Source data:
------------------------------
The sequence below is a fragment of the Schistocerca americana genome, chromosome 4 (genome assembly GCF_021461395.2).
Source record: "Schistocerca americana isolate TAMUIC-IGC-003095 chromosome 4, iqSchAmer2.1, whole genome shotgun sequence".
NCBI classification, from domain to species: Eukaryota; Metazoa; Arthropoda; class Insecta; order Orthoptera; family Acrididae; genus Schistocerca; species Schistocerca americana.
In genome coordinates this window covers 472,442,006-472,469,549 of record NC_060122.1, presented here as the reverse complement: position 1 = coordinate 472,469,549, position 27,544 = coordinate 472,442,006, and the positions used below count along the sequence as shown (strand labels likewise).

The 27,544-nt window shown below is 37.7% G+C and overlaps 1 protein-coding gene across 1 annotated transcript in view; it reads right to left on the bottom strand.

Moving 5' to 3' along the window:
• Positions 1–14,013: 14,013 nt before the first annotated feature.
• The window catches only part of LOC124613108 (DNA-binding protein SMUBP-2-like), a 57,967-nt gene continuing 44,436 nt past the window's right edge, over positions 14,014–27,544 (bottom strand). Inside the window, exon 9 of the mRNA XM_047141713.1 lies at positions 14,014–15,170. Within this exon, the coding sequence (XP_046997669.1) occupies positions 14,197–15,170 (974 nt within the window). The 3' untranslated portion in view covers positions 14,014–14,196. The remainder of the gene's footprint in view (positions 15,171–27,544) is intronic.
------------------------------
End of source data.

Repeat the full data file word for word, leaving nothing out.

The sequence below is a fragment of the Schistocerca americana genome, chromosome 4 (genome assembly GCF_021461395.2).
Source record: "Schistocerca americana isolate TAMUIC-IGC-003095 chromosome 4, iqSchAmer2.1, whole genome shotgun sequence".
NCBI classification, from domain to species: Eukaryota; Metazoa; Arthropoda; class Insecta; order Orthoptera; family Acrididae; genus Schistocerca; species Schistocerca americana.
In genome coordinates this window covers 472,442,006-472,469,549 of record NC_060122.1, presented here as the reverse complement: position 1 = coordinate 472,469,549, position 27,544 = coordinate 472,442,006, and the positions used below count along the sequence as shown (strand labels likewise).

The 27,544-nt window shown below is 37.7% G+C and overlaps 1 protein-coding gene across 1 annotated transcript in view; it reads right to left on the bottom strand.

Moving 5' to 3' along the window:
• Positions 1–14,013: 14,013 nt before the first annotated feature.
• The window catches only part of LOC124613108 (DNA-binding protein SMUBP-2-like), a 57,967-nt gene continuing 44,436 nt past the window's right edge, over positions 14,014–27,544 (bottom strand). Inside the window, exon 9 of the mRNA XM_047141713.1 lies at positions 14,014–15,170. Within this exon, the coding sequence (XP_046997669.1) occupies positions 14,197–15,170 (974 nt within the window). The 3' untranslated portion in view covers positions 14,014–14,196. The remainder of the gene's footprint in view (positions 15,171–27,544) is intronic.